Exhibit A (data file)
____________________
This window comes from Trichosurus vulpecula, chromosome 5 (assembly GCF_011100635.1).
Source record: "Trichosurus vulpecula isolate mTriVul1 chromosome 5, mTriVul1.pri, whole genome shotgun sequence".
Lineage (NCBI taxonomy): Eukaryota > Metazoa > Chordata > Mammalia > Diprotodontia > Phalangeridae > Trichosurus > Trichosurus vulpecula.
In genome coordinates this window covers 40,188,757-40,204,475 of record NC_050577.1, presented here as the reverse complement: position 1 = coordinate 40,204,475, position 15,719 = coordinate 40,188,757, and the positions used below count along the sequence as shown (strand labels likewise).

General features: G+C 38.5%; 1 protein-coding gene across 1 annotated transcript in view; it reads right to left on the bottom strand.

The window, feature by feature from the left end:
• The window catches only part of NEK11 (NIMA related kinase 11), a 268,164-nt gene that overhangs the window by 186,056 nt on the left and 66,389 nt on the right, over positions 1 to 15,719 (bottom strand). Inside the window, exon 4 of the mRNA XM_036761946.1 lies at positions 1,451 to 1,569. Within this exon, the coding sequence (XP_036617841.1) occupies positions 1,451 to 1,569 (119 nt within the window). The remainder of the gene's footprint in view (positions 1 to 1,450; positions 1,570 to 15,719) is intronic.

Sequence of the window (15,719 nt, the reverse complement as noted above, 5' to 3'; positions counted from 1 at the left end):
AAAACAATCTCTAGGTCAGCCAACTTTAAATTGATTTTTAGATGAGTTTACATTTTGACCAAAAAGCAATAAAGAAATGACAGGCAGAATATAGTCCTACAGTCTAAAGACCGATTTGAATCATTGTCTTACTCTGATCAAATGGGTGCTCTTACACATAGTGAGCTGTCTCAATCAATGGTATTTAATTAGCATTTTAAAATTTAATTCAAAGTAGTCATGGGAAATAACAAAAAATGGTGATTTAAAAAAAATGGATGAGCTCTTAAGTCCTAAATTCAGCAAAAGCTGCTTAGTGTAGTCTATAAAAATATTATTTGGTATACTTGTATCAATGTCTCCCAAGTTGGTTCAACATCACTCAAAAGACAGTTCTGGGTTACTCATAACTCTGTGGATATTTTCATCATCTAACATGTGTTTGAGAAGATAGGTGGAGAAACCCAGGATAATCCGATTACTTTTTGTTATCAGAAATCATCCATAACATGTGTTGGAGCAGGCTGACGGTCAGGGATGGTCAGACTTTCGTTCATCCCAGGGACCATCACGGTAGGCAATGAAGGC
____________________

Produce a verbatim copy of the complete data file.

This window comes from Trichosurus vulpecula, chromosome 5 (assembly GCF_011100635.1).
Source record: "Trichosurus vulpecula isolate mTriVul1 chromosome 5, mTriVul1.pri, whole genome shotgun sequence".
Lineage (NCBI taxonomy): Eukaryota > Metazoa > Chordata > Mammalia > Diprotodontia > Phalangeridae > Trichosurus > Trichosurus vulpecula.
In genome coordinates this window covers 40,188,757-40,204,475 of record NC_050577.1, presented here as the reverse complement: position 1 = coordinate 40,204,475, position 15,719 = coordinate 40,188,757, and the positions used below count along the sequence as shown (strand labels likewise).

General features: G+C 38.5%; 1 protein-coding gene across 1 annotated transcript in view; it reads right to left on the bottom strand.

The window, feature by feature from the left end:
• The window catches only part of NEK11 (NIMA related kinase 11), a 268,164-nt gene that overhangs the window by 186,056 nt on the left and 66,389 nt on the right, over positions 1 to 15,719 (bottom strand). Inside the window, exon 4 of the mRNA XM_036761946.1 lies at positions 1,451 to 1,569. Within this exon, the coding sequence (XP_036617841.1) occupies positions 1,451 to 1,569 (119 nt within the window). The remainder of the gene's footprint in view (positions 1 to 1,450; positions 1,570 to 15,719) is intronic.

Sequence of the window (15,719 nt, the reverse complement as noted above, 5' to 3'; positions counted from 1 at the left end):
AAAACAATCTCTAGGTCAGCCAACTTTAAATTGATTTTTAGATGAGTTTACATTTTGACCAAAAAGCAATAAAGAAATGACAGGCAGAATATAGTCCTACAGTCTAAAGACCGATTTGAATCATTGTCTTACTCTGATCAAATGGGTGCTCTTACACATAGTGAGCTGTCTCAATCAATGGTATTTAATTAGCATTTTAAAATTTAATTCAAAGTAGTCATGGGAAATAACAAAAAATGGTGATTTAAAAAAAATGGATGAGCTCTTAAGTCCTAAATTCAGCAAAAGCTGCTTAGTGTAGTCTATAAAAATATTATTTGGTATACTTGTATCAATGTCTCCCAAGTTGGTTCAACATCACTCAAAAGACAGTTCTGGGTTACTCATAACTCTGTGGATATTTTCATCATCTAACATGTGTTTGAGAAGATAGGTGGAGAAACCCAGGATAATCCGATTACTTTTTGTTATCAGAAATCATCCATAACATGTGTTGGAGCAGGCTGACGGTCAGGGATGGTCAGACTTTCGTTCATCCCAGGGACCATCACGGTAGGCAATGAAGGC